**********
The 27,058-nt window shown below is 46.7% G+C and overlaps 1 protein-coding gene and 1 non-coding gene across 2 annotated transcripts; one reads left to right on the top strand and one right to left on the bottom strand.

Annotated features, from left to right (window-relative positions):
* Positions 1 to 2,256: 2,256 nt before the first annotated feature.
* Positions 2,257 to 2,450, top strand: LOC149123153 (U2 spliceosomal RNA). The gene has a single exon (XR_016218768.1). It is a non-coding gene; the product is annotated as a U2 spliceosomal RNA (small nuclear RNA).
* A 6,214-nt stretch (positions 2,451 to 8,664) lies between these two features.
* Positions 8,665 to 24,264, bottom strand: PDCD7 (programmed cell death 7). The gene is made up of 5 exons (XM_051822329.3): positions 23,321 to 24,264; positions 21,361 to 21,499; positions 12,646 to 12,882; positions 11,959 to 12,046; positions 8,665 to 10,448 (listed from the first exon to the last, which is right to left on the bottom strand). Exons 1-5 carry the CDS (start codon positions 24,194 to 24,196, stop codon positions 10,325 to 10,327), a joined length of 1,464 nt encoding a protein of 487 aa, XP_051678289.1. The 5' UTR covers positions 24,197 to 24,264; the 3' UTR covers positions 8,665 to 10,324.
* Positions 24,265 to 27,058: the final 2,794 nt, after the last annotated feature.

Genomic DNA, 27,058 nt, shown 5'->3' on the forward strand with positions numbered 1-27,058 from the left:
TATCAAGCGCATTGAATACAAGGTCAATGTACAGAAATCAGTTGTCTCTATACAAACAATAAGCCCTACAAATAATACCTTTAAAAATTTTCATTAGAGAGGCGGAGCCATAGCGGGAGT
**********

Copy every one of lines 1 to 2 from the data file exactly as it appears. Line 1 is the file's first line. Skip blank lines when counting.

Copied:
The 27,058-nt window shown below is 46.7% G+C and overlaps 1 protein-coding gene and 1 non-coding gene across 2 annotated transcripts; one reads left to right on the top strand and one right to left on the bottom strand.

Annotated features, from left to right (window-relative positions):